Mons. Carmine Rocco was born in Camigliano, in the Caserta province on April 9th 1912. The second youngest of Vincenzo Rocco and Clementina Giusti's seven children, he was sent to seminary when he was 12 in the Diocesano di Calvi e Teano Seminary, where he started his vocation and course of study. After this first formative phase was concluded, he moved in 1930 to the Posillipo Seminary of Campania, held by Jesuit Fathers who steered him towards a missionary idea of the Church.
The Missionary circle of Posillipo, of which Mons. Rocco became president, was awarded by His Majesty Prince Umberto, future King of Italy, for a study published about the condition of the Church and Christians in India. He always remained tied to that Posillipo, returning whenever he was in Italy to visit seminary attendees and teachers, becoming the role model for many young attendees of the Seminary thanks to his own life experiences.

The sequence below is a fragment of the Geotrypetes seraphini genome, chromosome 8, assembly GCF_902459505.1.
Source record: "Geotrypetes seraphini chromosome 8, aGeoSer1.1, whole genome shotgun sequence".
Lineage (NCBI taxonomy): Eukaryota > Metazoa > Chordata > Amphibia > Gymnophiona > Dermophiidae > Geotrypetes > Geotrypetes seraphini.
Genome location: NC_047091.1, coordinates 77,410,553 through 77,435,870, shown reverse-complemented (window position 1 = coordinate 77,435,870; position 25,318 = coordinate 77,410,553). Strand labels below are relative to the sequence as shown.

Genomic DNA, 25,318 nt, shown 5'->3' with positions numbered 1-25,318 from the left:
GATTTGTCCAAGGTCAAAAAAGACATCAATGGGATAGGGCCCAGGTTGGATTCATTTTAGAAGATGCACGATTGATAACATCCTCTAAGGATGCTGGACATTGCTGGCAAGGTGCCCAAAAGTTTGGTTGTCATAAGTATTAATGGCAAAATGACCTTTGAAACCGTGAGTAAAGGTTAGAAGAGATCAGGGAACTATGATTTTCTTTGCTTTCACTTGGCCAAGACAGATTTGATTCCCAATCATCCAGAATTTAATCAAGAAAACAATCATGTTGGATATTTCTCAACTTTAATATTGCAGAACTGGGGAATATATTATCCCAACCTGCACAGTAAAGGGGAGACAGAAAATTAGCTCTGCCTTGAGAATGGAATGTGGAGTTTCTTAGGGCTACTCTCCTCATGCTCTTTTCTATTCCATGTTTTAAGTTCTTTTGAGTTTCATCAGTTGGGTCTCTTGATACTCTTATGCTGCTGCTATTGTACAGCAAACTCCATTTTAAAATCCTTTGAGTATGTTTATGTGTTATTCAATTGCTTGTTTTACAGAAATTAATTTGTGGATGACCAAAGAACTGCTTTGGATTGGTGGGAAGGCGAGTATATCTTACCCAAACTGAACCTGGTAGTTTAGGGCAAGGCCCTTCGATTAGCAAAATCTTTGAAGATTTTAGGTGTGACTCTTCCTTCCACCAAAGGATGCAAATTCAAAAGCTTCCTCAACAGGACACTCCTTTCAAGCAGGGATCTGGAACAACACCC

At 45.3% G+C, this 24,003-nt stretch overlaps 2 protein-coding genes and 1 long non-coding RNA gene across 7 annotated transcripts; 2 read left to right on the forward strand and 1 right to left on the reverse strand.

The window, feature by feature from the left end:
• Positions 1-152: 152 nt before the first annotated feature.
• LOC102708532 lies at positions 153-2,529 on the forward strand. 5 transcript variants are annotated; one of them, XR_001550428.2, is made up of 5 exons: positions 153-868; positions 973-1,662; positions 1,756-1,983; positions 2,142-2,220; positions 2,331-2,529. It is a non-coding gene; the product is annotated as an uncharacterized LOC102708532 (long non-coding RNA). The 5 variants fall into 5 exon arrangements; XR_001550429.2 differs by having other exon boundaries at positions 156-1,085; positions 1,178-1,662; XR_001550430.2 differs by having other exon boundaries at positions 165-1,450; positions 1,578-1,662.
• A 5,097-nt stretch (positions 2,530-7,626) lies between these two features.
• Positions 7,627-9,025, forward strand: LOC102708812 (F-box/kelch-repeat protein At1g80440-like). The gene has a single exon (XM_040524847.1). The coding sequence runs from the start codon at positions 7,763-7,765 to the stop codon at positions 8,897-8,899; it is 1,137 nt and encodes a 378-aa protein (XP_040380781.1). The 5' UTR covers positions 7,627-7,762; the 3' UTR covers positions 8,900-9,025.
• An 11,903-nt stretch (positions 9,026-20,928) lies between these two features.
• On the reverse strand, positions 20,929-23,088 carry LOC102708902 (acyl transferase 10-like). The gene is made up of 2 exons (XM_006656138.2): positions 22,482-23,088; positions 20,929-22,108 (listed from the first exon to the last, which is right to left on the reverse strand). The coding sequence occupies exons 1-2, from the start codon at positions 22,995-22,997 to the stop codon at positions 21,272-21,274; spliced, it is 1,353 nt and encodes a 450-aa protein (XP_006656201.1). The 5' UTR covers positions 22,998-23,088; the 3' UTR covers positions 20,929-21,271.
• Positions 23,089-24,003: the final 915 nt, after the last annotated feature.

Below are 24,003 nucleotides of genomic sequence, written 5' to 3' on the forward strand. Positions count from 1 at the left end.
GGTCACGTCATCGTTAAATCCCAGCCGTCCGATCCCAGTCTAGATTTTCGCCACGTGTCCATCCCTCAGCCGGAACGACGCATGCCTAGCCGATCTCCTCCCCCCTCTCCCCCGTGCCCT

On July the 26th 1936 mons. Rocco was ordained Minister in the Cathedral Church of Teano, by His Eminence Giuseppe Marcozzi, Bishop of the Diocese. Mons. Rocco continued his religious education in Rome, where he graduated in the Pontifical Gregorian University. He was then accepted to the Academy of Nobles of Rome, which to this day, prepares young members of the clergy to serve the Holy See all over the world. This institute, later renamed Pontifical Ecclesiastical Academy by Pope Pius XI, has seen amongst its students various pontiffs, last of which was Giovanni Battista Montini, future Pope Paul VI. In 1939, once this formative path had been completed, he started working at the Segreteria di Stato in Rome. A few short months after this, he was sent to the French Apostolic Nunciature, in Paris, by mons. Giovan Battista Montini and on March the 12th 1940, at just 28 years old, he was ordained Monsignor. World War II was just after starting and with the Nazi Invasion of France, part of the French government and the Nunciature with it, was forced to find shelter in Vichy, where they witnessed the whole conflict. The Nuncio in France was mons. Valerio Valeri who maintained a close rapport with Marshal Petain, head of the French government at the time. Mons. Rocco kept a diary of those years, a valuable historic testimonial which provides an authentic and unedited portrayal of events experienced first-hand, although he always described his experiences on a global scale, outlining the impact on the people both allied and opposing. In some passages the subtle Neapolitan irony comes to light. No feelings of hardship are to be found however, in spite of the considerable deprivations imposed by the war. With the war coming to an end and France being liberated, the Nunciature returned to Paris where General de Gaulle refused to meet the Nuncio Valeri, who in his opinion was a collaborator of the previous Filo-Nazi French government. The Holy See therefore nominated a new Nuncio in Paris, Angelo Roncalli, who arrived to the capital on December 30th 1944 and presented his credentials to General de Gaulle. The years in Paris saw a beautiful friendship flourish between Roncalli and Rocco, born out of esteem, respect and even fondness as testified by the numerous letters they wrote each other throughout the years, epistles of Saint John XXIII. Together they faced delicate matters as the French State was eager to purge some Bishops, who were alleged to be Nazi collaborators and the State also wanted to remove funding from catholic schools. France wanted to thank mons. Rocco and just before he left the Country on May the 18th 1946 they bestowed upon him the title of Knight of the Legion d'onore. Mons. Rocco had been sent to Argentina, to the Nunciature under the direction of mons. Fietta. Prior to his departure, the Nuncio Roncalli wanted to gift the young secretary his episcopal ring, with the following dedication: